Once you put it to paper, revisit it at least annually. Maybe more if you have a lot of changes going on in your organization or just a moderate amount of changes because you lose one key person in your incident response plan, it could be vital.

West McDonald: Yeah. And I love this concept. It's kind of like the karate kid. What was it? Wax on, wax off. The more you know that you practice, the better you are at the actual event. So in karate and life, the more we practice. And, I think that's one of the other things that I like to, that you've talked about in the past, was this idea of table-topping it, right?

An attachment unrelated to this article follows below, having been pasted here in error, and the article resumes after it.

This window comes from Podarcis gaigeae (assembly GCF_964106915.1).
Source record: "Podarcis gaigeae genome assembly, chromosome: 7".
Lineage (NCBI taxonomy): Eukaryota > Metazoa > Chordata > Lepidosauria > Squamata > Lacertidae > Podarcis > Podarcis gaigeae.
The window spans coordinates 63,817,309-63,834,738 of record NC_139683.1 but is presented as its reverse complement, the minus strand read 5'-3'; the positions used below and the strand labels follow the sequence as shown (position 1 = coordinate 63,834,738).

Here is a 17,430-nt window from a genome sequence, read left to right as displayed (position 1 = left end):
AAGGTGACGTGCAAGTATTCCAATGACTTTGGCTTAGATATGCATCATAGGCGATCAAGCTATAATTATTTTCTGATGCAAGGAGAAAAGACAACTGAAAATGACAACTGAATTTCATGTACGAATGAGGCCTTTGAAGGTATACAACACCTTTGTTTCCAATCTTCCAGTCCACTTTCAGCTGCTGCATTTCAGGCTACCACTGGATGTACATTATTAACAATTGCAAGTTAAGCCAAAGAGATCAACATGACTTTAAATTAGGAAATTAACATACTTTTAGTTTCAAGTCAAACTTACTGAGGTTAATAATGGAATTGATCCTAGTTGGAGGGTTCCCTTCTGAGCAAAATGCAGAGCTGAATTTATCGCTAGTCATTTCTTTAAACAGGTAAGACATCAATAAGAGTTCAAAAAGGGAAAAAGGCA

Like actually going through the scenarios and getting a feel for what it might be like. Heaven forbid that day comes.

Blair Dawson: And that can be, that can be a fun exercise. It's not just dry going through page by page, but you come up with a scenario; maybe there's a CISO on the team or a tech person who understands the business and what might be most harmful and realistic.

And then we, as the legal team, put together a scenario, and you work through that. And it's fascinating to see as thorough as a business might be, once you start going through the practice of it, you identify gaps. One that pops up will be who will sign the pay the checks to our employees if that payroll is locked down. Who's going to pay?

Who's going to have the authority to pay our vendors? First, identify that person. Are they going to be the point person? Are they going to be the CFO? And then what if they're not available? Like having those are key for some businesses, especially in keeping their employees paid. That's really key.